Sicklefin Weasel Sharks are known for their sickle-shaped fins that have white tips.
They can be found in the Indian Ocean and western central Pacific Ocean near countries such as China, India, Malaysia, Myanmar, the Philippines, Sri Lanka, Taiwan and Thailand.
Biology and Behaviour
They have round, moderately long snout, but a short mouth. Their eyes are relatively large with nictitating eyelids to help protect their eyes from particles and to keep them moist. They have small spiracles to supply oxygen to their eyes and brain and short gill slits. Their upper teeth have distal cusplets and their lower teeth are shaped to inverted ‘Y’s.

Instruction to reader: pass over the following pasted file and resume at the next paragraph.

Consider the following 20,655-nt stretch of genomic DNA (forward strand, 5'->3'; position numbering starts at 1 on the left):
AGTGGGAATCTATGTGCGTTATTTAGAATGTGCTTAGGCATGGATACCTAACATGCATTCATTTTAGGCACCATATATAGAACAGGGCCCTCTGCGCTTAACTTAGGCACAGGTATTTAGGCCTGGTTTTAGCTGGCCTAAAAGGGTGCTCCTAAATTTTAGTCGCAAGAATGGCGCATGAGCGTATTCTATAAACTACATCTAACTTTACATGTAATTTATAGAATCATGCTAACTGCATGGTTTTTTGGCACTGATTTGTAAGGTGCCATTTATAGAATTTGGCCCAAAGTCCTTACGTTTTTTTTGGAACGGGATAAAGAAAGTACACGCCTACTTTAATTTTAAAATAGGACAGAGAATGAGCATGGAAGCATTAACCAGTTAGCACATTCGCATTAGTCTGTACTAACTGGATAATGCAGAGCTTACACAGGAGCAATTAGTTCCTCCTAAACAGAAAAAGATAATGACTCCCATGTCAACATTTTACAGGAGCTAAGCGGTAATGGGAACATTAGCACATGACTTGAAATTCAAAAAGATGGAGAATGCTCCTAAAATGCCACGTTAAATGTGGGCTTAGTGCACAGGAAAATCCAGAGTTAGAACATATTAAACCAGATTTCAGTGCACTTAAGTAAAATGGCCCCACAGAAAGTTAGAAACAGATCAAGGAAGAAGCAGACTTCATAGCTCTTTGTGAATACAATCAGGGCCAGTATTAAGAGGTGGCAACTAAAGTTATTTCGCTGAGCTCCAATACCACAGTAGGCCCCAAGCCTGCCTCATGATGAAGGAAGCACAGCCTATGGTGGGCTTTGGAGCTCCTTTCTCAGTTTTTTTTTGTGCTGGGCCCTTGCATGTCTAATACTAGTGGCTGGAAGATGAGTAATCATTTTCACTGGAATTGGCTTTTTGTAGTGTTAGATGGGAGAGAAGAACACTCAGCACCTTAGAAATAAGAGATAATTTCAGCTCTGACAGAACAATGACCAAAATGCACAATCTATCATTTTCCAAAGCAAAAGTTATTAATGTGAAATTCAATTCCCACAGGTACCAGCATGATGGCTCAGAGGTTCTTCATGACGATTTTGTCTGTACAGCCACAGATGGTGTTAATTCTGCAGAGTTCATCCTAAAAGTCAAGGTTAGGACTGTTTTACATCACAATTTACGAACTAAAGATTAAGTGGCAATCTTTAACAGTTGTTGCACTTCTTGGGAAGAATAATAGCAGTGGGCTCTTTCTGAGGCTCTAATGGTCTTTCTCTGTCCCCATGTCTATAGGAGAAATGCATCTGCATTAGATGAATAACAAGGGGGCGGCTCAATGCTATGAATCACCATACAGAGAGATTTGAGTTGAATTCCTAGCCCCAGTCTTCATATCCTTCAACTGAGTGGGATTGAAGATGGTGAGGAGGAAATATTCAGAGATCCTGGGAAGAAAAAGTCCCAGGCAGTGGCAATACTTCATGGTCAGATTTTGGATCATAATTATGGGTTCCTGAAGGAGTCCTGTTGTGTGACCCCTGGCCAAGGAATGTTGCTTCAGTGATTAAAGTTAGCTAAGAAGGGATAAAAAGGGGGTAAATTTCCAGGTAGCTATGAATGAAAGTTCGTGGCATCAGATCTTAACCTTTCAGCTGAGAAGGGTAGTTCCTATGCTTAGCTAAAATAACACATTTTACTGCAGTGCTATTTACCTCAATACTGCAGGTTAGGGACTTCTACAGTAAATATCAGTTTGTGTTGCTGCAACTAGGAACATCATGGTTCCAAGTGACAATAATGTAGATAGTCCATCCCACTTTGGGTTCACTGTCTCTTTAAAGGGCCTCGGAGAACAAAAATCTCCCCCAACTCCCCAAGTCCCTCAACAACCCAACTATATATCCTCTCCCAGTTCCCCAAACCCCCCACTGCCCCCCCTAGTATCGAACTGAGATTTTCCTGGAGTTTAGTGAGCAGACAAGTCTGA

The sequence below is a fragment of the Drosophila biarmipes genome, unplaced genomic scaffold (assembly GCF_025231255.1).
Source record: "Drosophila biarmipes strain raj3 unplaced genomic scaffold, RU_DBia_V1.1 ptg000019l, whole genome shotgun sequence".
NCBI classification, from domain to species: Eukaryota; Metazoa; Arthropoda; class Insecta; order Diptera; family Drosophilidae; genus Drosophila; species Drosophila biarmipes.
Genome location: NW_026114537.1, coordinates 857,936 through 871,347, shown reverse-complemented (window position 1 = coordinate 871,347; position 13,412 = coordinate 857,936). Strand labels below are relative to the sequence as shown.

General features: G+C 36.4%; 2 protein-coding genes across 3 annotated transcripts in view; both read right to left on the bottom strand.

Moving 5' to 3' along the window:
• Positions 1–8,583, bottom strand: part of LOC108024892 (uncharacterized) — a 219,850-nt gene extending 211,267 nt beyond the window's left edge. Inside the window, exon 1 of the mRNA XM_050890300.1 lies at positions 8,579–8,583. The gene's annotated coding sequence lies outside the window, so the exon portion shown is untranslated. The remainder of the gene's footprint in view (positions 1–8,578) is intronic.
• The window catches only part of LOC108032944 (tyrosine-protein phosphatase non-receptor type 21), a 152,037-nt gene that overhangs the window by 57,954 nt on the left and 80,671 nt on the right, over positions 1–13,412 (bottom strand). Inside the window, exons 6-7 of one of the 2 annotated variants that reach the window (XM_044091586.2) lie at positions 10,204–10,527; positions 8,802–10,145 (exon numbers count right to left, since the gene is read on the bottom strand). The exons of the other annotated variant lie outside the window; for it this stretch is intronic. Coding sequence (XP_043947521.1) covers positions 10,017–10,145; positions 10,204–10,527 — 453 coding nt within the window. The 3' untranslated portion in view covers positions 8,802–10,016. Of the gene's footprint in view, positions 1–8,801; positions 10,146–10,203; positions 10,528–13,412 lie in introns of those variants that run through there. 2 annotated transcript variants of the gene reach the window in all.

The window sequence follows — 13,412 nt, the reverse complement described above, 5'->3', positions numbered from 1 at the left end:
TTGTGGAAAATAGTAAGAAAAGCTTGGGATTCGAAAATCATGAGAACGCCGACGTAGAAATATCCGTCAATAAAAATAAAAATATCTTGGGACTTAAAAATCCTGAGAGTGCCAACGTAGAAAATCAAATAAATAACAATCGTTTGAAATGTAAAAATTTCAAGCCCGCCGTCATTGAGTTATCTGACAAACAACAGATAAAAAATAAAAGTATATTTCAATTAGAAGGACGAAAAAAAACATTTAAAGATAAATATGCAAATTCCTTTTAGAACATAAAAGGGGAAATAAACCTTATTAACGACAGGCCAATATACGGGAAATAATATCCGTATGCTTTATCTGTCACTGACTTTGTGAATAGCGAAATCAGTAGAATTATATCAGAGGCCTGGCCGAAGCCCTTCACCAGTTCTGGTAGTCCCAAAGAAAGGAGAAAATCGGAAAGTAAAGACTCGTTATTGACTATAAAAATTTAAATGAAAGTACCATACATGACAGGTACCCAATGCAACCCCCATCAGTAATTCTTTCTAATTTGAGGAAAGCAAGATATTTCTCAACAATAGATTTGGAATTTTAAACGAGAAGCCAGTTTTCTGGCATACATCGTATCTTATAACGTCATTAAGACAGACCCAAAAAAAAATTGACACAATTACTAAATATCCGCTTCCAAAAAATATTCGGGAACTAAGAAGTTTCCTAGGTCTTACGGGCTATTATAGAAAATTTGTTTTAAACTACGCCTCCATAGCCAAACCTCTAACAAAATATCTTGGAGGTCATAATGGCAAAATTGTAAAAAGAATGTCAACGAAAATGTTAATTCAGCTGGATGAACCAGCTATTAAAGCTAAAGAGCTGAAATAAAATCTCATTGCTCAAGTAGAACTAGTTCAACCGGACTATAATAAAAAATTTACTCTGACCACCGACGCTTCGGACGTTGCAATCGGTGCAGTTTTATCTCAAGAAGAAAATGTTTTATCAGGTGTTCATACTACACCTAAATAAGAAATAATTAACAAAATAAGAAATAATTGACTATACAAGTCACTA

Sicklefin weasel sharks swim in shallow waters of 170 m deep. They mainly feed on cephalopods such as octopus, cuttlefish and squid. They will also eat crustaceans and echinoderms.
Reproduction and Lifespan
Sicklefin weasel sharks are viviparous. Females give birth twice a year due to their gestation period of only six months or less. They have an average of four to eight pups per year per with a litter size between two and four. Young sicklefin weasel sharks are 47 cm at birth and can grow to 114 cm long. Males reach maturity at approximately 75 cm and females just a little longer at 75 cm to 78 cm.
Conservation and Tourism
Since sicklefin weasel sharks are not as productive as the closely related Australian weasel shark, they cannot withstand the fishing pressure. The IUCN had first assessed sicklefin weasel sharks least concern in 2003, but because of fishing exploitation, these sharks are now vulnerable because of its decreasing population.
There are currently no conservation actions in place for sicklefin weasel sharks.
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